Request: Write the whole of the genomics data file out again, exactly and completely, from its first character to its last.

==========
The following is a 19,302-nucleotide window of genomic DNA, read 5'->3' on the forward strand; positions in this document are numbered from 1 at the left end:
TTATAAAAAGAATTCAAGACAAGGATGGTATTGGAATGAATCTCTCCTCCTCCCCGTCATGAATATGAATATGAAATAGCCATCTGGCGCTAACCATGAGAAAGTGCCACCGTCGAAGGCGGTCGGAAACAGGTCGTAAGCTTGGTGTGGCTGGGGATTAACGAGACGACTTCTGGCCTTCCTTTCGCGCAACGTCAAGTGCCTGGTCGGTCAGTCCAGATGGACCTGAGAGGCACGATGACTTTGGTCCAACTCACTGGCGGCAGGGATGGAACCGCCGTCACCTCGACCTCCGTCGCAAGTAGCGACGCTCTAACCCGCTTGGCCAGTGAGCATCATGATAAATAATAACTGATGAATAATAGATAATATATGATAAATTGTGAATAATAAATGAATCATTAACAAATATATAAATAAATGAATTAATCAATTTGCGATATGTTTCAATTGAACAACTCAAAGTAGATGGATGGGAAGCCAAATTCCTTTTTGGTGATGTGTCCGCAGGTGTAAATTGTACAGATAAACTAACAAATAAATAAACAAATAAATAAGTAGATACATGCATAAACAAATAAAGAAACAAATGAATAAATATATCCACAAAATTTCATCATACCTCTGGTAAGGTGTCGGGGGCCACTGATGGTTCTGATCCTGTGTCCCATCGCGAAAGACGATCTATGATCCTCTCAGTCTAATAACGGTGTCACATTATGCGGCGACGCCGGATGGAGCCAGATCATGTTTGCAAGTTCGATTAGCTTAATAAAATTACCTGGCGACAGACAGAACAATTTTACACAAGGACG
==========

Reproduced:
The following is a 19,302-nucleotide window of genomic DNA, read 5'->3' on the forward strand; positions in this document are numbered from 1 at the left end:
TTATAAAAAGAATTCAAGACAAGGATGGTATTGGAATGAATCTCTCCTCCTCCCCGTCATGAATATGAATATGAAATAGCCATCTGGCGCTAACCATGAGAAAGTGCCACCGTCGAAGGCGGTCGGAAACAGGTCGTAAGCTTGGTGTGGCTGGGGATTAACGAGACGACTTCTGGCCTTCCTTTCGCGCAACGTCAAGTGCCTGGTCGGTCAGTCCAGATGGACCTGAGAGGCACGATGACTTTGGTCCAACTCACTGGCGGCAGGGATGGAACCGCCGTCACCTCGACCTCCGTCGCAAGTAGCGACGCTCTAACCCGCTTGGCCAGTGAGCATCATGATAAATAATAACTGATGAATAATAGATAATATATGATAAATTGTGAATAATAAATGAATCATTAACAAATATATAAATAAATGAATTAATCAATTTGCGATATGTTTCAATTGAACAACTCAAAGTAGATGGATGGGAAGCCAAATTCCTTTTTGGTGATGTGTCCGCAGGTGTAAATTGTACAGATAAACTAACAAATAAATAAACAAATAAATAAGTAGATACATGCATAAACAAATAAAGAAACAAATGAATAAATATATCCACAAAATTTCATCATACCTCTGGTAAGGTGTCGGGGGCCACTGATGGTTCTGATCCTGTGTCCCATCGCGAAAGACGATCTATGATCCTCTCAGTCTAATAACGGTGTCACATTATGCGGCGACGCCGGATGGAGCCAGATCATGTTTGCAAGTTCGATTAGCTTAATAAAATTACCTGGCGACAGACAGAACAATTTTACACAAGGACG